Australia: Recycling Wastewater In Western Australia

Last Updated: 7 October 2007
Article by Tim Macknay

In the face of growing demand for water and declining rainfall, the industrial use of recycled wastewater in Western Australia is likely to increase. The improper treatment and use of recycled water can, however, pose real health and environmental risks, and as a result, the treatment and use of recycled water in WA is subject to an array of regulatory controls, under both the Health Act 1911 (WA) and the Environmental Protection Act 1986 (WA)("EP Act").

Approval requirements

Section 98 of the Health Act requires that before sewage can be deposited or put down on any place authorisation must be granted by the Department of Health ("DOH"). Under section 107 of the Health Act, construction or use of an apparatus for the treatment of sewage must also be authorised by the DOH where the treatment involves more than one dwelling or produces more than 540 litres of sewage per day. Sewage is defined very broadly by section 3 of the Health Act to include "any waste composed wholly or in part of liquid". Consequently, any scheme to collect and treat wastewater must be authorised by the DOH and may be subject to a variety of conditions including conditions specifying the level of treatment required and permitted uses of the water produced.

Under the EP Act, parties wishing to construct or operate a water recycling facility must obtain various approvals from the Department of Environment and Conservation ("DEC"). The types of approval required depends upon the capacity of the facility. Any organisation seeking to construct a facility capable of treating over 20 cubic metres of water per day is required to obtain a works approval from the Department of Environment and Conservation ("DEC") prior to construction. The purpose of the works approval is to ensure the treatment system is appropriately designed and constructed and that the environmental performance of the proposed facility will be acceptable.

Where the treatment facility has a capacity to produce more than 20 cubic metres of water per day, but less than 100 cubic metres a day, the premises is designated a category 85 sewage facility under the EP Act and a registration is required to operate. No conditions are imposed under a registration as it is assumend that the smaller volume of recycled water is unlikely to pose a significant environmental risk.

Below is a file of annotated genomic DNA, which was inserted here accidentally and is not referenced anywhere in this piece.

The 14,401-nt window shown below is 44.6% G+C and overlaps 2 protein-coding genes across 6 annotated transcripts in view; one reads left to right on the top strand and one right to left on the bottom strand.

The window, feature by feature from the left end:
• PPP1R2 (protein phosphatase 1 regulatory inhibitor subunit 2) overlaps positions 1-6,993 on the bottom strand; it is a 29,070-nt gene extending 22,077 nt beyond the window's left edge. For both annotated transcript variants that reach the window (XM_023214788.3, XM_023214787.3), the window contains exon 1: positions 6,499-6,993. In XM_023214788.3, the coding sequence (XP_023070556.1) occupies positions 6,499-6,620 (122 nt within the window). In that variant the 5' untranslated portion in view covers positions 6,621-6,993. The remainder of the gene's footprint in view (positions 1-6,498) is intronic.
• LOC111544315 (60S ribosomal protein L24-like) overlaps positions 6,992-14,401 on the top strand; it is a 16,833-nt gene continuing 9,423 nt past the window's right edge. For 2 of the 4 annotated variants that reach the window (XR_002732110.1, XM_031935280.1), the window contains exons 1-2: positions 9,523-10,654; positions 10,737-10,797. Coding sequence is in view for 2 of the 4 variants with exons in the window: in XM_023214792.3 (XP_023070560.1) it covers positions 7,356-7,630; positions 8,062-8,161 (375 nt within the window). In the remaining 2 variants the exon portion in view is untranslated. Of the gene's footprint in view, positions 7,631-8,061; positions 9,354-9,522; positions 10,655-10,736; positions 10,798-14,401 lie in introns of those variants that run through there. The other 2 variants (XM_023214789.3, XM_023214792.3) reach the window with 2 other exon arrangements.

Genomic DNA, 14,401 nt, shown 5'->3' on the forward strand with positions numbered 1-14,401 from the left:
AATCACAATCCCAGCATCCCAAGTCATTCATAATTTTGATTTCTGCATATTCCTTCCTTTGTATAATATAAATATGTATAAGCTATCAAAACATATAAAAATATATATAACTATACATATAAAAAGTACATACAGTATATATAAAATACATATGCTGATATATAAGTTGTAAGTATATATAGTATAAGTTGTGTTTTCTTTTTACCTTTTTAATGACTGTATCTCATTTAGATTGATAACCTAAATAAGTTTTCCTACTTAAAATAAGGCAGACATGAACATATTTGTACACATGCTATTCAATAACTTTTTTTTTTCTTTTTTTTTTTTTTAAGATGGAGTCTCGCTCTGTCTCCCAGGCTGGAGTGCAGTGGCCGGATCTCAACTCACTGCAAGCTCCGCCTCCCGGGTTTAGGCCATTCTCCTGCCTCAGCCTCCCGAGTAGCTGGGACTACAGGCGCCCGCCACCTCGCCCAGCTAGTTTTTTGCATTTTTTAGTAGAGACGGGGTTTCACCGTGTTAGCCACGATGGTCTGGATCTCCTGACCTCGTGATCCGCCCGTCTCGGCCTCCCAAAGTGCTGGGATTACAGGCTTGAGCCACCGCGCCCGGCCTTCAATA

If the treatment facility has the capacity to process over 100 cubic metres of water per day an EP Act licence is required to operate. This is issued by the DEC and will contain conditions which are aimed at preventing or minimising the potential for pollution and often includes requirements for ongoing monitoring and assessment of environmental impacts.

Mandatory levels of treatment

The DOH requires differing levels of treatment for recycled water, depending upon the health risks associated with the water's intended use. The Western Australian Government has developed the Guidelines for the Use of Recycled Water in Western Australia (2007), which are intended to be consistent with the National Guidelines for Water Recycling drafted by the National Resource Management Ministerial Council and the Environment Protection and Heritage Council.

If the recycled water is to be used in an "open system", where there is a potential for employees or members of the public to be exposed to the water (such as for dust suppression or wash down water), then the Guidelines indicate that "Class A" recycled water must be used. Class A recycled water is water that has been put through three processes: secondary treatment (for example activated sludge processes or stabilization ponds), filtration (through soil, filter media or membrane processes) and disinfection (destruction or removal of pathogens by chemical, physical or biological means).

If the recycled water is to be used in a "closed system" (such as cooling water), where there is very little risk of exposure to workers or the public, then the Guidelines indicate that "Class C" recycled water may be used. Class C water is water that has been through secondary treatment and pathogen reduction (for example detention in a pondage system for 30 days or sand or membrane filtration).

Other issues

The Guidelines also indicate that users who obtain recycled water from off site should enter into an Agreement of Supply with the supplier of that water containing a description of the characteristics of the recycled water (source, quality and quantity) and a description of any restrictions on use of the water.

Employers should also be aware that the Occupational Health and Safety Act 1984 places an obligation on employers to ensure that employees are not exposed to hazards arising from the use of recycled water.

While the recycling of water can be an efficient and sustainable way of meeting the water requirements of industry, it is essential for potential producers and users of recycled water to be familiar with the additional regulatory requirements and risk management processes that are involved in safely using this substantial and increasingly important resource.

The content of this article is intended to provide a general guide to the subject matter. Specialist advice should be sought about your specific circumstances.

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